Does Natural Soap Contain Lye and Is It Harmful to My Skin?

Does Natural Soap Contain Lye and Is It Harmful to My Skin?

If you're wondering whether natural soap is made with lye, then the answer is very straight forward: yes. If there's no lye used in the production process, it isn't soap. Don't get confused, though, as that doesn't mean natural soap contains lye. It's a little complicated, but we'll explain everything here.

Do your bars of soap contain lye?

In short, no, our soap does not contain lye. However, lye is used to make the soap. Sound confusing? Allow us to explain.

Soap is made using a chemical reaction. This chemical reaction is called saponification, which combines oil and lye to create soap and glycerin. If the process is carried out correctly, there is no lye left in the soap.

What this means is that while all real soaps use lye in the creation process, there is no lye leftover in the finished product. That includes our very own range of handcrafted coconut milk soaps.

Is lye harmful to my skin?

Lye is a caustic substance that can certainly damage your skin if you're exposed to it. It can cause a number of problems, such as burns, blindness, and even death when consumed.

But, and this is a big but, soap that is created with lye (which is all real soap) will do absolutely no harm to your skin. You see, the lye used to create soap reacts with other chemicals, which results in the formation of soap. The lye gets entirely used up during the process, which means it's no longer present and can do no harm to your skin.

Our range of coconut milk soaps will soothe and nourish your skin, leaving your skin feeling soft and smooth.





My soap doesn't list lye as an ingredient

If your soap is real soap, then it has been made with lye, period. However, it's not uncommon to find lye or sodium hydroxide missing from the list of ingredients on some soaps. If that's the case then lookout for the following terms:

  • Sodium Olivate
  • Sodium Palm Kernelate
  • Sodium Cocoate
  • Sodium Tallowate
  • Sodium Palmate
  • Saponified Oils

These are all alternative generic names for lye. For example, sodium tallowate is the name given to a mixture of tallow (beef fat) and sodium hydroxide (lye). It's still lye, even with the fancy name.

Why do companies do this? It's quite simple: consumers have become afraid of the word "lye" and soap manufacturers know this. To hide the word lye, they simply use different names, such as the ones listed above.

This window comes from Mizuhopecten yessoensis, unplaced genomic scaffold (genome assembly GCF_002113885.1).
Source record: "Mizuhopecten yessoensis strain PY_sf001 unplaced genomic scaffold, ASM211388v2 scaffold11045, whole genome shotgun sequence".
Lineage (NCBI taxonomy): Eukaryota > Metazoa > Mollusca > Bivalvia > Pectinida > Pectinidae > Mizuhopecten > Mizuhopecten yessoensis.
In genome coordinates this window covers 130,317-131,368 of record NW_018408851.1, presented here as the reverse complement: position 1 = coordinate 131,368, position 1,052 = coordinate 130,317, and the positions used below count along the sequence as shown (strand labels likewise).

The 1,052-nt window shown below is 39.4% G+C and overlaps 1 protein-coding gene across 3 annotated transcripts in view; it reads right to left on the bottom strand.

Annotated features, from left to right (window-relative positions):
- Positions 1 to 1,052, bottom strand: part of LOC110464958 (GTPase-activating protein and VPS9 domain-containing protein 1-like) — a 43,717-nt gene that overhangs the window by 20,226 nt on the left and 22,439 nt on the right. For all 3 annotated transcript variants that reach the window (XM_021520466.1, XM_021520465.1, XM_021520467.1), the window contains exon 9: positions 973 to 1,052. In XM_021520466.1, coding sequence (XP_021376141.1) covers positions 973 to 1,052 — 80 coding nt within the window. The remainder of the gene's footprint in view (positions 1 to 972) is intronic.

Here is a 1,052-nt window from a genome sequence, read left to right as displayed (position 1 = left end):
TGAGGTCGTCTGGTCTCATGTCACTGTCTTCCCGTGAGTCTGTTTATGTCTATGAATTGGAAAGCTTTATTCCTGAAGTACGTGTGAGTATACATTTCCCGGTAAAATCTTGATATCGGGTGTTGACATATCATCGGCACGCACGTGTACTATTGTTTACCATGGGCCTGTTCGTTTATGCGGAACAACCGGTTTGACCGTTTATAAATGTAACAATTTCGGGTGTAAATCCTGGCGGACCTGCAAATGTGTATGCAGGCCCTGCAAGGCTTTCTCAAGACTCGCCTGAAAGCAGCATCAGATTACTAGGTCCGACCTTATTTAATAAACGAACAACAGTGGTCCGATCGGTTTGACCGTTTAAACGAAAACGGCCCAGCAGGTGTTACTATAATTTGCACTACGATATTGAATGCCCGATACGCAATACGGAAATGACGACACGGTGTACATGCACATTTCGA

Always remember, if your soap is real soap, then it will have been made with lye. That doesn't necessarily mean it contains lye, though.

Making soap and the process of saponification

To better understand how lye is used to make soap but why it isn't actually in the final product, we'll take a look at the process of saponification.

Saponification is simply the name given to the chemical reaction between an acid and a base, which results in a salt (soap). The base in this instance is sodium hydroxide, and the acids are fatty acids (triglycerides) found in butter and oils.

When oils are mixed with sodium hydroxide and lye, there's a chemical reaction between the substances (saponification), and the result is an entirely new substance. This substance is soap!

This means that there is no lye left in the soap. The chemical reaction has caused all of the different substances to alter molecularly, turning them into entirely new substances.

A simpler explanation of chemical reactions

It might be a bit confusing to picture the process of saponification in your head, so let's look at it in a different way.

Sodium (Na) is extremely reactive when it comes into contact with water; it explodes.

Chlorine (Cl) is a poisonous gas that can be fatal when inhaled.

They both seem pretty dangerous, right? You wouldn't want to deal with either of them. But what happens when they're combined?

Combining sodium with chlorine produces... wait for it... table salt (NaCl)! That's right, regular, everyday table salt that you and I consume. There's no dangerous chlorine gas or explosive sodium left at the end of the reaction.

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